We use the adjacent terrain to determine things like terrain fade (e.g., forests will have less trees on a side facing a field, and more on a side facing more forest) and connections (subways and sewers generally have a short passage connecting them; sewers have a ladder going up to a manhole above them).

After the terrain is generated, items are placed.  The function place_items() takes several arguments.  First, a map items location; these can correspond 1:1 to the overmap tile (e.g., mi_forest is all the items found in a forest), or to specific areas with that tile (e.g., mi_kitchen, mi_fridge, mi_bedroom, mi_dresser, etc. are all used in houses).  It also takes a probability, in the range of 1 to 99.  A 100-sided die is rolled, and if the roll is less than or equal to the probability, an item gets placed, and the die is rolled again.  It also takes two points, which define the top left and bottom right corners of a rectangle inside which the items are place.  A boolean is accepted which, if true, allows items to be placed on dirt or grass; otherwise, such tiles are ignored.  This means that for, say, T-shaped road intersections, we can place items across the entire map, rather than using 2 calls to place_items(), and avoid any items being placed on the unpaved ground.  Finally, an integer is accepted which dictates on which turn the items were created.  Generally, this is 0, meaning the items have been there "forever," giving things like fruit a good chance of rotting.  However, for areas like the forest, we have FRESH fruit, so the items are told to have a creation date of the current turn.

We can also specify static monster spawns.  A location and monster type is specified, as well as a count.  Monsters will attempt to spawn at the given location, but if it is occupied, they'll spawn as close to it as possible.

Finally, the map may be rotated.  Since the generation algorithm for a house facing north is the same as one facing west, we can use the same code for both, and simply rotate a north-facing house 90 degrees counter-clockwise to turn it into a west-facing house.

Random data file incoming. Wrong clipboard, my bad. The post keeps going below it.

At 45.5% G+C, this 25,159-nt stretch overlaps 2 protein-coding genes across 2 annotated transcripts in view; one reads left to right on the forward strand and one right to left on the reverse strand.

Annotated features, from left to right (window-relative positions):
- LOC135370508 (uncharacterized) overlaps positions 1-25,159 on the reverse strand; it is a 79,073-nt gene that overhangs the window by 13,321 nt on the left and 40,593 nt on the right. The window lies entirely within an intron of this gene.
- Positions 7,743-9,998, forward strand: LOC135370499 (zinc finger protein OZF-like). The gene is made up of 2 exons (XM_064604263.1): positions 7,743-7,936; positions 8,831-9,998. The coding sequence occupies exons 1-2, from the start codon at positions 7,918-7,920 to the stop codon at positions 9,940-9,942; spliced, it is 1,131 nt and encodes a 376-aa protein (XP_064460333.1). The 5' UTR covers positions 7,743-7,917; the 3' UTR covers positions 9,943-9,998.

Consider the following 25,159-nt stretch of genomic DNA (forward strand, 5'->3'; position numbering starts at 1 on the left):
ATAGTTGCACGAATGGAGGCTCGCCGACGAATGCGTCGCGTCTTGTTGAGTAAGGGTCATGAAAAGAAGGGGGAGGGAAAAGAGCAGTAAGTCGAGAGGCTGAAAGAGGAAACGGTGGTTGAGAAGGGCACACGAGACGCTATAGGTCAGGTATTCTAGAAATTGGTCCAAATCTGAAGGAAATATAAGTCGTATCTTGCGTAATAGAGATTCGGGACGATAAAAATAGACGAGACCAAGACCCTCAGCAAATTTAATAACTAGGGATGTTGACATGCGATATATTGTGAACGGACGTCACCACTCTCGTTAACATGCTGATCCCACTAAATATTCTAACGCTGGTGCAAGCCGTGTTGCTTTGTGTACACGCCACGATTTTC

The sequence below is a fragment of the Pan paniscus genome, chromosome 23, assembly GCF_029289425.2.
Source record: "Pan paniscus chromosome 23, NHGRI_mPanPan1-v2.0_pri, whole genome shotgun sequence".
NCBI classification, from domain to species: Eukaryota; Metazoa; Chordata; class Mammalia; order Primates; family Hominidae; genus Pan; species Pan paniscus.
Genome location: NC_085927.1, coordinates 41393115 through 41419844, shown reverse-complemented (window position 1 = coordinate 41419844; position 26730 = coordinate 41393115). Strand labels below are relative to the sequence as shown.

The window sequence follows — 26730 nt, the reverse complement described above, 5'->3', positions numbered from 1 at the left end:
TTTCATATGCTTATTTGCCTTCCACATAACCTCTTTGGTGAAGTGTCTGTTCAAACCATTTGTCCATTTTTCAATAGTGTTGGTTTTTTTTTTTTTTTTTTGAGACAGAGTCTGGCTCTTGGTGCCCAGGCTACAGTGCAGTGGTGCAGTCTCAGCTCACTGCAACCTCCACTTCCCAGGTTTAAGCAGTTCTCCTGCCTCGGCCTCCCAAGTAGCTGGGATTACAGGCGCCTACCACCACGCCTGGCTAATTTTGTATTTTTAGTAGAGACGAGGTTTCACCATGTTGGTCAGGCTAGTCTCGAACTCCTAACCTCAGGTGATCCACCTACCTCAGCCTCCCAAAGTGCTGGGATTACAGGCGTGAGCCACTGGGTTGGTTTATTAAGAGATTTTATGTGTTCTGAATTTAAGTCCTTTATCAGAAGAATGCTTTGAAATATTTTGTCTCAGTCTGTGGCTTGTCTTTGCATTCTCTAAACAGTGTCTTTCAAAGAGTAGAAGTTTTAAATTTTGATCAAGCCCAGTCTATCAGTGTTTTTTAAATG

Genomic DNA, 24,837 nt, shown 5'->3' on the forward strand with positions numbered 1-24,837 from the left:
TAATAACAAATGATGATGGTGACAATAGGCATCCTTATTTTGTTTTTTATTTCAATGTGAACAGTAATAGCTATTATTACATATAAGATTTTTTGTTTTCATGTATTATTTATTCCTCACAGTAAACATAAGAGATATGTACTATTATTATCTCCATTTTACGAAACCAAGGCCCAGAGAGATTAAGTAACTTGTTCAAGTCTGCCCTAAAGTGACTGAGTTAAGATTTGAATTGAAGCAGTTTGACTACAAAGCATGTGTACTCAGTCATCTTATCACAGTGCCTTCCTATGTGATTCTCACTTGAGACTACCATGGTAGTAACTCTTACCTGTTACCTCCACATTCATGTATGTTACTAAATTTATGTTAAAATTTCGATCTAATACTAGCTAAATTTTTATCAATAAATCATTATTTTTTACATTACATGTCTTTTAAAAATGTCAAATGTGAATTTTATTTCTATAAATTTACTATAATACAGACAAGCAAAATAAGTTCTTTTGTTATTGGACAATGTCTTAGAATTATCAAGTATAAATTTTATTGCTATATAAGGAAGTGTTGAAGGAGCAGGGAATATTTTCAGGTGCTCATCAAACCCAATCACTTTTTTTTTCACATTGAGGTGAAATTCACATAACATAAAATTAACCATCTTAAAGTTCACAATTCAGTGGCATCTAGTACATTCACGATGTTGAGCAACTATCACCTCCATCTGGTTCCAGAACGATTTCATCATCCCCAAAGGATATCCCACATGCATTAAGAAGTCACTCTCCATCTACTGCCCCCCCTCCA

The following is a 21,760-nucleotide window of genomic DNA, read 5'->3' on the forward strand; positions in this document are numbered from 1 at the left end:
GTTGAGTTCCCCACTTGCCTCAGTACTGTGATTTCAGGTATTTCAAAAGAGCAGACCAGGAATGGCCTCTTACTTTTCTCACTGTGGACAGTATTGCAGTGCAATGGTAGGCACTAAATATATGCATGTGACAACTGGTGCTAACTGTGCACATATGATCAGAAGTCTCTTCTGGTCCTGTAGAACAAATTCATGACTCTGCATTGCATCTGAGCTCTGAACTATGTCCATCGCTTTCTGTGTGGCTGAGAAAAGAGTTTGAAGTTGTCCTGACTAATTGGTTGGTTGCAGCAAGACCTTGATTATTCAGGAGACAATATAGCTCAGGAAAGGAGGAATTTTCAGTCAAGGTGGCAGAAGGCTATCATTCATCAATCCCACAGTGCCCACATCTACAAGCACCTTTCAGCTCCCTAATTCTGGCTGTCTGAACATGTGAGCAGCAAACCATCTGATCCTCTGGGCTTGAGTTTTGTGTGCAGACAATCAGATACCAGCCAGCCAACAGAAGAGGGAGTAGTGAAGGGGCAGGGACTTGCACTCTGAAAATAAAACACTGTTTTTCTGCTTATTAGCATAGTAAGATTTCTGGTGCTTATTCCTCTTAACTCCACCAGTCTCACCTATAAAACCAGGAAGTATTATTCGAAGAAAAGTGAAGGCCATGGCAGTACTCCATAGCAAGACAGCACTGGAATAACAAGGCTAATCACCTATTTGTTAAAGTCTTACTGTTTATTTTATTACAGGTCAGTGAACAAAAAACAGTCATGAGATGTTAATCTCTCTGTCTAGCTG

That about covers it, I think.  As I said, it's extremely messy, and the code is rather opaque.  Please let me know if you have any follow-up questions.

Friday, October 1, 2010

Segfault caused by std::vector copying?

Since the early days of cataclysm, I've been getting this annoying segfault that I just couldn't figure out.  The backtrace didn't end, like most segfaults do, with me trying to access an out-of-bounds address; rather, it descended through 10 calls in stl_vector.h and ended with a few in cmov.  Today it finally dawned on me that they all had the same thing in common; copying a vector.  Something along the lines of
std::vector<point> plans2 = plans;
would always be at the root of the problem (the backtrace also produced erroneous line numbers, for some reason, making it hard to debug).  Having replaced these lines with stuff like
std::vector<point> plans2; 
for (int i = 0; i < plans.size(); i++)
I hope I've solved the issue for good, and eradicated my  last known segfault.  This should reduce crashes to 1% of what they used to be!